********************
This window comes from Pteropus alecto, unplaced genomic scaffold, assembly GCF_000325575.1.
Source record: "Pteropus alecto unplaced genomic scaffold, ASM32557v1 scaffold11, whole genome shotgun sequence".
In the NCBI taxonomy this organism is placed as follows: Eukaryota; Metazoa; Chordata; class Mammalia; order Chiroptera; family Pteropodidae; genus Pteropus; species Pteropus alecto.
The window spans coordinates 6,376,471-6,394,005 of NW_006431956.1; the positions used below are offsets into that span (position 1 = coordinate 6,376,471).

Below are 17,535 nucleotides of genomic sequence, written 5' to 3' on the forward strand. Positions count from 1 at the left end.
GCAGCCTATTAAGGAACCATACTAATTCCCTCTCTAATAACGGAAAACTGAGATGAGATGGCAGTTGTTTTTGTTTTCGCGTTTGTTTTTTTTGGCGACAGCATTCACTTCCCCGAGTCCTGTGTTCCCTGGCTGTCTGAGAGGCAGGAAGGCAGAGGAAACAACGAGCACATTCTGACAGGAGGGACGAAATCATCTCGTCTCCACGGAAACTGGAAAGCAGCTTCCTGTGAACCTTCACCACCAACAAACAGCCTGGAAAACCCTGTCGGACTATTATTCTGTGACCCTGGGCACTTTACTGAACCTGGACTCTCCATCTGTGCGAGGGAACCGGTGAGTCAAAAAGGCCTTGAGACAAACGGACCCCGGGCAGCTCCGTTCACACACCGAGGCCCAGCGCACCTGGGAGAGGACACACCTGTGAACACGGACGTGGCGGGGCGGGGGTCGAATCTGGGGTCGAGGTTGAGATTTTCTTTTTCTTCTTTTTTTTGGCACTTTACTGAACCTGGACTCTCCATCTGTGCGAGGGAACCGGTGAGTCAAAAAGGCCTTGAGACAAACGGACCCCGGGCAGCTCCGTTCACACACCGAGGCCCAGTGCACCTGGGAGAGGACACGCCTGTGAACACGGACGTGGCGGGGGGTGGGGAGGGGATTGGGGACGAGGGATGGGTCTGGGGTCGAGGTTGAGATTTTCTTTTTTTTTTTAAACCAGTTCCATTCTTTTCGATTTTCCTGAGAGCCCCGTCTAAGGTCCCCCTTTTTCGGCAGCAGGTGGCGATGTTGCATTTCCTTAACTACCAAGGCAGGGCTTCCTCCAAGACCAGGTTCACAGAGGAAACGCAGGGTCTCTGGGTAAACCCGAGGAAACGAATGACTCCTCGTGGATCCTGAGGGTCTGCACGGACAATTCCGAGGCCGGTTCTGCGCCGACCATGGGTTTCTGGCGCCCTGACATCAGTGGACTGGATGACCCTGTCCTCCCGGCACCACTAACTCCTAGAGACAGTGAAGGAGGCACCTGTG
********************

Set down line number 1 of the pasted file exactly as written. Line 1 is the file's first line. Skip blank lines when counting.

This window comes from Pteropus alecto, unplaced genomic scaffold, assembly GCF_000325575.1.